It is important in all prosecution action that victims are treated with courtesy, compassion, cultural sensitivity and respect for their dignity and entitlements.
The CDPP Victims of Crime Policy sets out our obligations towards victims of crime including our responsibility to keep them informed of the progress of the prosecution and to consult with them where appropriate.
In addition to establishing effective processes and procedures linked to the Prosecution Policy of the Commonwealth, we have a dedicated and valued Witness Assistance Service to support the most vulnerable victims and witnesses involved in the matters we prosecute.
Witness Assistance Service
Our Witness Assistance Service (WAS) is a national service provided by qualified social workers located in our Sydney and Melbourne offices. The WAS consisted of seven full time equivalent positions during the reporting period.
Our WAS staff provide a range of information and support services including updates on the progress of a prosecution, general information about the prosecution process, court tours, referrals to support services, support at court and during conferences with legal staff, and information concerning victim impact statements and reparation orders.
The WAS delivers these services in accordance with the Prosecution Policy of the Commonwealth and Victims of Crime Policy.
Referrals to the service
The WAS Referral Guidelines require that all identifiable child victims and victims of slavery, sexual servitude and forced marriage offences be referred to the Witness Assistance Service by prosecutors. Likewise, any direct family member of a person who has died as a result of an alleged offence, or any victim suffering really serious physical or psychological harm as a result of an alleged offence must be referred to the WAS. Such matters, known as Category A matters, must be referred to the WAS within 21 days of their arrival in the office in order to ensure that the most vulnerable victims of crime are provided with information and support as early as possible in the prosecution process.
Training and education
The WAS provides presentations and training to CDPP prosecutors and administrative support staff.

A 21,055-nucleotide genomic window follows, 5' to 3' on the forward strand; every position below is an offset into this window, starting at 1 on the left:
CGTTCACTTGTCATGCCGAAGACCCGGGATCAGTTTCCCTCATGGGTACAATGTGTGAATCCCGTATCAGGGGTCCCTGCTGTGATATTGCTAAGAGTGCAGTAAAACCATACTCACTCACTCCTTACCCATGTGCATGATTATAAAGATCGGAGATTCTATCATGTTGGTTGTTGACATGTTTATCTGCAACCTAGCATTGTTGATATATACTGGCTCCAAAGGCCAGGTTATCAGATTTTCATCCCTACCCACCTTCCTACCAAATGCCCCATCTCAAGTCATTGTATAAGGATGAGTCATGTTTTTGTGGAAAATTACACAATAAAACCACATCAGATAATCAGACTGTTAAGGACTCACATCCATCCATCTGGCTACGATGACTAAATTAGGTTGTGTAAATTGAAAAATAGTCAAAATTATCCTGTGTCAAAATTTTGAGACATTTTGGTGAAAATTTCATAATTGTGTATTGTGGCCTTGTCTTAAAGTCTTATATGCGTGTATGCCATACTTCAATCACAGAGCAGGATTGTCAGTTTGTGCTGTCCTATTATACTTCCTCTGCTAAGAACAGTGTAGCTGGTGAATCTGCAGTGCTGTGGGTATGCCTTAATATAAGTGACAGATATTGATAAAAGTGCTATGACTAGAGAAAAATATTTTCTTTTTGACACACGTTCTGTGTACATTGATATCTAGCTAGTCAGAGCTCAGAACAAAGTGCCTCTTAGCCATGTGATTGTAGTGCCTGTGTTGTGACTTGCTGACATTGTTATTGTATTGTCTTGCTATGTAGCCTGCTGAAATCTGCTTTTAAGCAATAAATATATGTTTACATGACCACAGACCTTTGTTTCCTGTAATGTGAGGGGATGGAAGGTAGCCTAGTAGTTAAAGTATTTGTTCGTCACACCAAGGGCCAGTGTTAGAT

Between July and December, the Witness Assistance Manager and Assistant Director (Illegal Imports and Exports, Human Exploitation and Border Protection, Brisbane) delivered internal national training regarding Plea Negotiations and Victims of Crime to 124 prosecutors across the office.
In November, the WAS delivered a presentation at the formal induction program organised for new CDPP prosecutors in Sydney. Numerous informal inductions sessions were also provided to new prosecutors by the Witness Assistance Service throughout the reporting period.
In June, the WAS delivered internal training to prosecutors regarding Victim Impact Statements and Reparation Orders. This presentation was delivered via teleconference and approximately 100 prosecutors from across the whole office linked in to participate.
During the reporting period, the WAS delivered numerous internal training sessions to administrative support staff across the whole office that aimed to raise awareness and knowledge regarding our policy obligations towards victims of crime, promote a high quality nationally consistent approach to our work with victims of crime and promote effective working relationships.
The WAS also delivers training and presentations to various external stakeholder agencies.
In August, the Witness Assistance Manager attended the National Witness Assistance Service conference in Darwin and delivered a presentation titled Royal Commission into Institutional Responses to Child Sexual Abuse—the CDPP’s response.
The WAS staff regularly liaise with staff from the Red Cross Support for Trafficked People Program in order to help ensure that victims and witnesses involved in trafficking related prosecutions are provided with information and support. In November the WAS hosted mutual training sessions in both Sydney and Melbourne, for staff from the Red Cross Support for Trafficked People Program and the WAS. In December the WAS provided further training to Red Cross staff in Sydney. These training sessions assist both agencies to better understand each other’s respective roles and responsibilities and promote more effective working relationships.
In February, the WAS delivered a presentation to a delegation of officials visiting Australia from Vietnam, the topics covered included the CDPP Victims of Crime policy, the Witness Assistance Service Referral Guidelines and the role of the Witness Assistance Officer.
In June, the WAS delivered a webinar presentation to staff from Indonesia’s Witness and Victim Protection Agency. This session was organised by the Department of Home Affairs and was delivered to approximately 100 people via teleconference.
In June, the WAS delivered training via teleconference to a staff member from Anglicare who provides support services to victims of crime who reside on Norfolk Island.